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Should you eat a vegan diet?

Plant-based eating has exploded in popularity in recent years—but is it for everyone

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Posted

January 30, 2020

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Diet & Lifestyle, Nutrition Articles

Plant-based eating has exploded in popularity in recent years—but is it for everyone?

What is a vegan diet?

Put simply, a vegan diet is one which excludes all animal products. People who eat a vegan diet can consume:

  • Fruits 
  • Vegetables
  • Wholegrains
  • Nuts and seeds
  • Pulses and legumes
  • Tofu
  • Other plant-based products, such as coconut yoghurt and vegan cheese


But vegans avoid the following:

  • Meat
  • Fish
  • Dairy
  • Eggs

Technically, a vegan doesn’t use any animal products either. This means they wouldn’t wear leather shoes, or use cosmetics with animal-derived ingredients (such as shellac).

With that in mind, it’s probably more accurate to say that there’s been a recent explosion in plant-based eating, rather than true veganism. Last year, the demand for vegan food spiked by 140% [1].

 

What’s good about a plant-based diet?

While there’s lots of research looking into the benefits of vegetarianism (in which people avoid meat, but still eat eggs and dairy), there’s actually not much high-quality research investigating the benefits of 100% plant-based eating. 

Here’s what we know from the few studies available:

  • Plant-based eaters have a lower average BMI. In other words, they tend to weigh less [2]. There’s a suggestion that this is because plant-based diets cause people to burn more calories after eating, though this theory needs to be further substantiated [3].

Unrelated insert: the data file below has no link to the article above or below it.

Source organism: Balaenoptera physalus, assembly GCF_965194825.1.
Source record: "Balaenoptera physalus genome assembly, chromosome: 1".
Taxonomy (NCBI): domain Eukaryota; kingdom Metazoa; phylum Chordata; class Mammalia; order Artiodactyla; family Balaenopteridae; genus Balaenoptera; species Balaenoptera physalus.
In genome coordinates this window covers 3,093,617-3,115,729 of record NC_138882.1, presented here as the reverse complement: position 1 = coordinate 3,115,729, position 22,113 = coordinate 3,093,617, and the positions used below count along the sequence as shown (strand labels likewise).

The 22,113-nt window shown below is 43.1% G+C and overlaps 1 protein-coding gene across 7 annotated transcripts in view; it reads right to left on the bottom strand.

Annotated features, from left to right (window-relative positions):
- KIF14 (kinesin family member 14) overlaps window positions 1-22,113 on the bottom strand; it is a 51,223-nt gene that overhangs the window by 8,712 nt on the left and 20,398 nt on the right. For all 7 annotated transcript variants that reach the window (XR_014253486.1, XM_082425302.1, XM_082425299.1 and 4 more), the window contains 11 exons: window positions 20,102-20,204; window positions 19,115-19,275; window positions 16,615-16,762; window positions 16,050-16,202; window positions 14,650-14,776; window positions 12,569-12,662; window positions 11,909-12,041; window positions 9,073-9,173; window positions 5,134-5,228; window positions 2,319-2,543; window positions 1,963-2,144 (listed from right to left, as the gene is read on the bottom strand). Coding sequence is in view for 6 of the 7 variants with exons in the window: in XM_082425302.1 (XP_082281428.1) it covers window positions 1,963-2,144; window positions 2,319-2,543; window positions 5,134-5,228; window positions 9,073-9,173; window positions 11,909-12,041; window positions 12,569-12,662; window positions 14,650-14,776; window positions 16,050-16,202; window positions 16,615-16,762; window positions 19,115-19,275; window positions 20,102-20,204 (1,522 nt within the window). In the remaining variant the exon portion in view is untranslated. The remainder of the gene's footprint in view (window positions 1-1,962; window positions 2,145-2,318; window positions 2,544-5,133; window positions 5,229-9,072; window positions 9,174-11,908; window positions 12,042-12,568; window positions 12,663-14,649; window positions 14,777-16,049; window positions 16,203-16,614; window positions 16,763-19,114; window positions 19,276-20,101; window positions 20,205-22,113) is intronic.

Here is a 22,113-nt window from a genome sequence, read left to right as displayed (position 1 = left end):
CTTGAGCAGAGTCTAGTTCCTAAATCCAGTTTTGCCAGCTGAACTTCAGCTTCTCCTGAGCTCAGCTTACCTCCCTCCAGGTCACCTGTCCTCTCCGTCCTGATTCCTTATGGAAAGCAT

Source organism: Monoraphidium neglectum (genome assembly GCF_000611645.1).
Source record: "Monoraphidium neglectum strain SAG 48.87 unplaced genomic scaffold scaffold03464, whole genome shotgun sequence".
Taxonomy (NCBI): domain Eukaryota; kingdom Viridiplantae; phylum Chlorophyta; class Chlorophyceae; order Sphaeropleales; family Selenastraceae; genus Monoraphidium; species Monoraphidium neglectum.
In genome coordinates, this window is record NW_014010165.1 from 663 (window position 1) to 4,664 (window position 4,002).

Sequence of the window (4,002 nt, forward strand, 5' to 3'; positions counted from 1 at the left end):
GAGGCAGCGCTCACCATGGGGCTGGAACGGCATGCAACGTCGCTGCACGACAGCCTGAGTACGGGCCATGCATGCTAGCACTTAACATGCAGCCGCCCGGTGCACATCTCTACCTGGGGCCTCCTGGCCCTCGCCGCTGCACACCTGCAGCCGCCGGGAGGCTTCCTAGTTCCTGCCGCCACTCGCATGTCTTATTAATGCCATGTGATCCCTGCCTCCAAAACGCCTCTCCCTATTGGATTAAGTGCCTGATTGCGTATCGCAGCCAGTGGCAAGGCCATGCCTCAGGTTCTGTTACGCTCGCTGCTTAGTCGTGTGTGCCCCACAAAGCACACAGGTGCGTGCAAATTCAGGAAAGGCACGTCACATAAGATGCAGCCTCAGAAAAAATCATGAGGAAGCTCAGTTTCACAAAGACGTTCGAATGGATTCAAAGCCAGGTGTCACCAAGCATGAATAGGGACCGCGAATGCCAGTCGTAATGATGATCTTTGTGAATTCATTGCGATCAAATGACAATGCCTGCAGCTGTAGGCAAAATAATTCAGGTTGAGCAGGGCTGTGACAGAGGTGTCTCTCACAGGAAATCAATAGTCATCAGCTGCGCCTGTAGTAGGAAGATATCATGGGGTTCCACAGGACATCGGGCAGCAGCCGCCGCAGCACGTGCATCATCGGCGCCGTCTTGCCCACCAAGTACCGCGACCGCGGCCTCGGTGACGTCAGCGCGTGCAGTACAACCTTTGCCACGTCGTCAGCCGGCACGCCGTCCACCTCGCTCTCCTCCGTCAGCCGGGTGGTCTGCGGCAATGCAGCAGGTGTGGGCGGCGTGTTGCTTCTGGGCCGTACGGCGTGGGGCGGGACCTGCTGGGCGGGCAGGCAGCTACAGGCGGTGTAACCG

• Plant-based eating protects against high blood pressure, type-2 diabetes and death from heart disease [4]. Interestingly, this effect is more pronounced in men. It’s worth mentioning that these results relate to the study of Adventists in the USA—people who generally lead modest lives, and who don’t drink or smoke.
  • Plant-based eaters have a lower risk of cancer. A meta-analysis (a study of studies) found that plant-based eaters had a 15% reduced risk of developing cancer [5].

There are lots of ways to eat a plant-based diet, and it’s still possible to eat a lot of ‘junk’ food. Chips and coca cola, for example, are vegan foods! 

However, if a plant-based eater does indeed eat more plants, these confer benefits too:

  • High intake of antioxidants and polyphenols. Fruits and vegetables are brimming with these powerful compounds, which help to fight inflammation in the body [6]. Polyphenols can also encourage the growth of good bacteria in the large intestine.
  • Higher fibre intake. Plant foods are generally rich in fibre, which performs lots of functions in the body, including fighting leaky gut [7]. Of course, some people with dysbiosis may benefit from eating less fibre for a while.

What are the drawbacks of a plant-based diet?

It’s possible to eat well on a plant-based diet, but it requires a little more planning. Without proper attention, a plant-based eater could find that they’re not getting enough of the following macro and micronutrients:

  • Protein. Plant foods simply aren’t as high in protein as animal-based foods. If you aren’t getting enough protein, it will impact virtually every bodily process, including immune and muscle function.
  • Vitamin B12. This vitamin is not found in plant-based foods. The only reliable sources for plant-based eaters are foods that have been fortified and supplements. A deficiency of vitamin B12 can result in a higher level of inflammatory homocysteine, and even lead to nerve damage [8].
  • Iron. There’s iron in plant foods, such as spinach and sesame seeds, but it’s in the non-heme form, which is less bioavailable (usable) to the body. A lack of iron can lead to anaemia and fatigue.
  • Calcium. The mineral is bound to oxalates in plant foods, which means it’s difficult for the body to use it. We need calcium not only for our bones, but also for our hormonal function and nerve transmission.